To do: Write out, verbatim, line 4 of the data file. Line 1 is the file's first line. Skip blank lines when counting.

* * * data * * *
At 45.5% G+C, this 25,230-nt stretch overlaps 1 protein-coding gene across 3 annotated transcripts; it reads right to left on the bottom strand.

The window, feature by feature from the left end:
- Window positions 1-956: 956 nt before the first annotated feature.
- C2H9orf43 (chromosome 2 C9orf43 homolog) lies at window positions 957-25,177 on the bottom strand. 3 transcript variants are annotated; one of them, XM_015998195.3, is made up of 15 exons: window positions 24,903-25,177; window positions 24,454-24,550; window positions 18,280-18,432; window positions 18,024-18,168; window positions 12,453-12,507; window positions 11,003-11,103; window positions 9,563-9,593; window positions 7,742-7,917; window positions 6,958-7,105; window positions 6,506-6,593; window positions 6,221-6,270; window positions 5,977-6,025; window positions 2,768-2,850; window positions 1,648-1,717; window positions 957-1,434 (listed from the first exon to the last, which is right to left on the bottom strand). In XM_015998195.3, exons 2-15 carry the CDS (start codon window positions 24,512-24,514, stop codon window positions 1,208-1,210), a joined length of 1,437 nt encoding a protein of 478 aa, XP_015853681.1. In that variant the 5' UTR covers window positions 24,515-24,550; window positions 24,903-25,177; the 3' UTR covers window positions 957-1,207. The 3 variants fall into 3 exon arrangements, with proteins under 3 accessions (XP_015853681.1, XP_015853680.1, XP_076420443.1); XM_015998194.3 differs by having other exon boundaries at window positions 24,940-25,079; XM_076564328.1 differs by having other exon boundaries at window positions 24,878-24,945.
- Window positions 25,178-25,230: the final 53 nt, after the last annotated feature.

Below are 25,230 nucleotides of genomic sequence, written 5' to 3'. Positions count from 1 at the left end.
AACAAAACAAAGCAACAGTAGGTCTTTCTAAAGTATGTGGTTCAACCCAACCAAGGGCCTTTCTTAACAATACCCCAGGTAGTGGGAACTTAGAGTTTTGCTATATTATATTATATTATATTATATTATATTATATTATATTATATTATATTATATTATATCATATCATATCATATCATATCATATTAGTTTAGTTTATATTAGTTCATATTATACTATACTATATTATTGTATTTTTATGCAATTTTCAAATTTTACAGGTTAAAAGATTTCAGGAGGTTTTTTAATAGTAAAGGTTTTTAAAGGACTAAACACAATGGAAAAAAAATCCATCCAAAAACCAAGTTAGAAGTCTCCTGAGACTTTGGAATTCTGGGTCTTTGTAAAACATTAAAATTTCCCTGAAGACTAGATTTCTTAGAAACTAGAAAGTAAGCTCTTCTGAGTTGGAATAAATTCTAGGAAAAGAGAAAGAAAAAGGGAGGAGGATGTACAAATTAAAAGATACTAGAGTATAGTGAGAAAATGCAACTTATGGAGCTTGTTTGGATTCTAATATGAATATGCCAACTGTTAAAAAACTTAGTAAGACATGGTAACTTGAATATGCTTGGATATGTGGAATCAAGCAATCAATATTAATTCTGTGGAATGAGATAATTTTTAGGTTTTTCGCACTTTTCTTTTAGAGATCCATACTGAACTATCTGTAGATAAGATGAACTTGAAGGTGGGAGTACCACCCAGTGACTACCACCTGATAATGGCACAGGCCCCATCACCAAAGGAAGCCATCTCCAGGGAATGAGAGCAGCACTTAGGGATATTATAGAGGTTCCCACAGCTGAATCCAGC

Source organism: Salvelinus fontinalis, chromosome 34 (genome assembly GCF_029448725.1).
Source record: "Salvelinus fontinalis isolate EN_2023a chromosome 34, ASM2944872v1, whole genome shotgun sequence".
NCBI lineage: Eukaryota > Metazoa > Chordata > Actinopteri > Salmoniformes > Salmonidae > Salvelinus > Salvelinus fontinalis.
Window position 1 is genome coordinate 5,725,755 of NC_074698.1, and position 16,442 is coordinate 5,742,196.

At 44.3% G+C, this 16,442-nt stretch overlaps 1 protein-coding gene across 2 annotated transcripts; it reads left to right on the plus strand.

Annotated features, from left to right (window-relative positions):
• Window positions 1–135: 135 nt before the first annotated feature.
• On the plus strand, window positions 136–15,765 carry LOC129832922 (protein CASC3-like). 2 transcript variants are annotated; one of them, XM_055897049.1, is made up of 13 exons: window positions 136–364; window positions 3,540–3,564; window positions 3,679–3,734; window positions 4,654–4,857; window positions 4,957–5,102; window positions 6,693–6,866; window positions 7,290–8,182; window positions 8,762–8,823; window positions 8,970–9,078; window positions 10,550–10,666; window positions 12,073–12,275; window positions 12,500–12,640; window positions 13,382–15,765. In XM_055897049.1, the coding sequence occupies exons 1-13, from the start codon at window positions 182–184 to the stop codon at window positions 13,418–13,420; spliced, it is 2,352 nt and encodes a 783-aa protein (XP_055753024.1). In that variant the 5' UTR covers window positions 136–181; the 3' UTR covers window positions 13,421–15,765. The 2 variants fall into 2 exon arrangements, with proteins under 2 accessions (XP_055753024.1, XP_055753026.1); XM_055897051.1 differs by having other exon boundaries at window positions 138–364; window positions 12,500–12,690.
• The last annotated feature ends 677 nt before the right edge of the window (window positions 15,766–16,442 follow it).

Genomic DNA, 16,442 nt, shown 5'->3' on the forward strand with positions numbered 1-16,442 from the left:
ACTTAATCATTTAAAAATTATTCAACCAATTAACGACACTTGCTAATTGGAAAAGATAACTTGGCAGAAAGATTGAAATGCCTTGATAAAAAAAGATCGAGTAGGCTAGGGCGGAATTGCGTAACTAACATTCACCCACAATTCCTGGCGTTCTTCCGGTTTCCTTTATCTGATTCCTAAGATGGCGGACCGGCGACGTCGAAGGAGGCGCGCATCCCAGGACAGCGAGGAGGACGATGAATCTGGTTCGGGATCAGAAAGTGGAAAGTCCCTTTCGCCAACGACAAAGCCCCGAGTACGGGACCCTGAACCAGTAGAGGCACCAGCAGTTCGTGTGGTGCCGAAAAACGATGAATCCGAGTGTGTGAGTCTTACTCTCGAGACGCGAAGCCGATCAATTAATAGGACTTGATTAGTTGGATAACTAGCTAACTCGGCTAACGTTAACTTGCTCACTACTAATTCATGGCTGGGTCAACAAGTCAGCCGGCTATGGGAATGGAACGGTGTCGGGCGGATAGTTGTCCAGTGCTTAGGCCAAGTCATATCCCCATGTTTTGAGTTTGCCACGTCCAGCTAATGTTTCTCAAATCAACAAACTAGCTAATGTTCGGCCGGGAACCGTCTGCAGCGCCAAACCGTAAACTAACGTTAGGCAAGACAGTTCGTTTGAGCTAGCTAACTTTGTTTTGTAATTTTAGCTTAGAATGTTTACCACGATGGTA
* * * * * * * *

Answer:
- C2H9orf43 (chromosome 2 C9orf43 homolog) lies at window positions 957-25,177 on the bottom strand. 3 transcript variants are annotated; one of them, XM_015998195.3, is made up of 15 exons: window positions 24,903-25,177; window positions 24,454-24,550; window positions 18,280-18,432; window positions 18,024-18,168; window positions 12,453-12,507; window positions 11,003-11,103; window positions 9,563-9,593; window positions 7,742-7,917; window positions 6,958-7,105; window positions 6,506-6,593; window positions 6,221-6,270; window positions 5,977-6,025; window positions 2,768-2,850; window positions 1,648-1,717; window positions 957-1,434 (listed from the first exon to the last, which is right to left on the bottom strand). In XM_015998195.3, exons 2-15 carry the CDS (start codon window positions 24,512-24,514, stop codon window positions 1,208-1,210), a joined length of 1,437 nt encoding a protein of 478 aa, XP_015853681.1. In that variant the 5' UTR covers window positions 24,515-24,550; window positions 24,903-25,177; the 3' UTR covers window positions 957-1,207. The 3 variants fall into 3 exon arrangements, with proteins under 3 accessions (XP_015853681.1, XP_015853680.1, XP_076420443.1); XM_015998194.3 differs by having other exon boundaries at window positions 24,940-25,079; XM_076564328.1 differs by having other exon boundaries at window positions 24,878-24,945.